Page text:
Love Your Enemies: Matthew 5:43-48

In this text, our Lord quotes the standard wisdom of the day: “Ye have heard that it hath been said, Thou shalt love thy neighbor and hate thine enemy” (v. 43).  Now as we’ve been noting, Jesus is not in this Sermon railing against the Law.  He is correcting Pharisaic distortions of the Law.  However, many have noted that there isn’t a command to hate your enemy in the Old Testament.  In fact, only the first part of this quotation appears in the OT: “You shall not take vengeance or bear a grudge against the sons of your own people, but you shall love your neighbor as yourself: I am the LORD” (Lev. 19:18). 

And yet, such is the ingenuity of sin that we can take the Bible to get around the Bible.  And this is what Jesus’ contemporaries had done.  They reasoned that they were only commanded to love their neighbor, and they interpreted this as their fellow-Jew.  In fact, the context seems to favor this interpretation, since in just the previous verse, neighbor seems to be interpreted as “brother” (Lev. 19:17): “You shall not hate your brother in your heart.”  “Ah,” they might have said, “We are told not to hate our brother; that must imply that it’s okay to hate our enemy.”

And the wider context of Old Testament history seems also to favor this view.  The Israelites were commanded to clean the Canaanites out of the land of promise – they were to exterminate them.  How is that consistent with loving your enemy? 

And then there is the matter of the imprecatory psalms.  Take, for instance, Psalm 139:21-22, in which David writes, “Do I not hate those who hate you, O LORD?  And do I not loathe those who rise up against you?  I hate them with perfect hatred; I count them my enemies.”  What’s even more amazing about this is that this is just before he asks God to search him and know his heart and “see if there be any grievous way in me” (ver. 23-24).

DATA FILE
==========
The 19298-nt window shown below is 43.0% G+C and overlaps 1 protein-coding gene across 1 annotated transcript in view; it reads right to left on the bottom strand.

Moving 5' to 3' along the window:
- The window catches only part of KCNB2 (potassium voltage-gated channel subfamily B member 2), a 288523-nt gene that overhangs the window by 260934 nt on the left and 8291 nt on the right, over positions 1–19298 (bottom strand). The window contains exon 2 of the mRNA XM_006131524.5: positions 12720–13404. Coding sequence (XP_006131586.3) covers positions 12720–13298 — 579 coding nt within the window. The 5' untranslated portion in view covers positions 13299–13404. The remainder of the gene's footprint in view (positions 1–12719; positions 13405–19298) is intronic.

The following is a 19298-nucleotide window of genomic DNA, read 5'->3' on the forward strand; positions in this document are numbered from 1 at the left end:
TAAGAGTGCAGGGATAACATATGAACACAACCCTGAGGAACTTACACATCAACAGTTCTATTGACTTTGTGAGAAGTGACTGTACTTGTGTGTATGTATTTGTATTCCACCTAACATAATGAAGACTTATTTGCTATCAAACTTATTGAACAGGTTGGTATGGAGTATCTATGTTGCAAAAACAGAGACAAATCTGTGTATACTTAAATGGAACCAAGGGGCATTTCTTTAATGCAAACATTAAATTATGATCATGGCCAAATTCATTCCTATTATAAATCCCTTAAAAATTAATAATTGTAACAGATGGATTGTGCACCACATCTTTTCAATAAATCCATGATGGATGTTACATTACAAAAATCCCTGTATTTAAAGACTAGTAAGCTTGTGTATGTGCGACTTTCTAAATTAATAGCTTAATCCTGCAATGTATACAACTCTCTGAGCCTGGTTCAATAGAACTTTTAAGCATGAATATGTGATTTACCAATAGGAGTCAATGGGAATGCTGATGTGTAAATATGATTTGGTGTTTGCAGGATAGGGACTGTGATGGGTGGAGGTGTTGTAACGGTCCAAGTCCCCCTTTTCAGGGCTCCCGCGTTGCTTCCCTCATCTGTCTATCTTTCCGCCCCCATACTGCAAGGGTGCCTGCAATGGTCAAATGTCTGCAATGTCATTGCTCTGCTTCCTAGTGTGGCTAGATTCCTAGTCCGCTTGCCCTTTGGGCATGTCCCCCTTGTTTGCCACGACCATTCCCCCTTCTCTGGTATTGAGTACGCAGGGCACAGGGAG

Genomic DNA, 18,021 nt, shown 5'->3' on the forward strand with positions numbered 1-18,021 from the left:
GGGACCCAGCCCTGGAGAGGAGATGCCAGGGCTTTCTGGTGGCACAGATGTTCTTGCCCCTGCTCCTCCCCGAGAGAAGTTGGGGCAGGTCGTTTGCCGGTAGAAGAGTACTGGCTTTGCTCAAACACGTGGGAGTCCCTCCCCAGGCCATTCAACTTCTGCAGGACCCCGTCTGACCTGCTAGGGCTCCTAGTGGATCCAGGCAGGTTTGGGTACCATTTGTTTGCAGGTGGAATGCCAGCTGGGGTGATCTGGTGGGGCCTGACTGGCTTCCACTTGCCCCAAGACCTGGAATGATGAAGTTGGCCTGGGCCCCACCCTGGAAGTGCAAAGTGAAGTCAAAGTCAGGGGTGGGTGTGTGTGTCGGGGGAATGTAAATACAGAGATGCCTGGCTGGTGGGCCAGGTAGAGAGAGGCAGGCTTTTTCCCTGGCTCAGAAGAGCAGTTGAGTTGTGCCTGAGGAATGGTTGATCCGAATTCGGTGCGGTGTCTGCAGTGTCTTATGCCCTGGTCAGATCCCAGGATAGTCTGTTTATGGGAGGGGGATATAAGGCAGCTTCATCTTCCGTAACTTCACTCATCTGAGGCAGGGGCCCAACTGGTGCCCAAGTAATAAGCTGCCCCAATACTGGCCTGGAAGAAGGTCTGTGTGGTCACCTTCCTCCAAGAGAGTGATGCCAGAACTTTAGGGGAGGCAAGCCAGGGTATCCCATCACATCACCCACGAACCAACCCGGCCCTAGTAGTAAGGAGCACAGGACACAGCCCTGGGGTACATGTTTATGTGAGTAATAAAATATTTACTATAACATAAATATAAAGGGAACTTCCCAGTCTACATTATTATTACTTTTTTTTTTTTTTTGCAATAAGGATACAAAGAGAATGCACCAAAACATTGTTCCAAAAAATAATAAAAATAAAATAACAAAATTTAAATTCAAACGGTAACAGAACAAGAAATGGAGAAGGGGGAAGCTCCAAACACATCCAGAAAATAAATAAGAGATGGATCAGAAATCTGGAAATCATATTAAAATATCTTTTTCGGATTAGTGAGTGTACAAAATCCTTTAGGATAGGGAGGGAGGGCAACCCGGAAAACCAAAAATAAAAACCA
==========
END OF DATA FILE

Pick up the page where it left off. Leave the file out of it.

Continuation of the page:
What are we to say to this?  Three things.  First, we must understand that there is a difference between the exercise of judicial prerogative and exacting personal vengeance.  We made that point last time, but I think it’s worth pointing out again.  When the Israelites were commanded to kill the Canaanites, this was done in obedience to the command of God to do so.  And God had sent Israel to do this in judgment upon the Canaanites for their sin.  We must be clear: the Canaanites were so bad, so morally despicable, that they were described as being vomited up by the land in which they were dwelling.  God as the Judge of all gave Israel the job of executing his wrath upon these wicked people.  God is a God of justice, and he in certain cases has delegated his authority to men in order to preserve law and order.  We are told that government is from God and the authorities have their power from God to punish wicked men and to praise those who do good.  In the case of destruction of the Canaanites, this was a case where God gave this authority to an entire nation to rid the Land of Canaan of some incredibly wicked people.

Furthermore, because there is this distinction – the distinction between those who are clothed with judicial prerogatives and the private individual – the command that we should love our neighbor is not meant to undermine the job of those who are supposed to uphold justice.  Sometimes that means punishing wicked men, perhaps even putting them to death.  This applies to the imprecatory psalms as well.  If you look carefully at them, you will notice that they are not written by men who are looking to even an old score.  They are not the words of a man who wants to settle a private grudge.  Almost certainly, these imprecations were written by men like King David who were in positions of authority, and who were concerned with the glory of God and the cause of righteousness.  There is a judicial element in these psalms and it’s important that we don’t miss that, or we’ll end up justifying personal vendettas.  They were never meant to do that.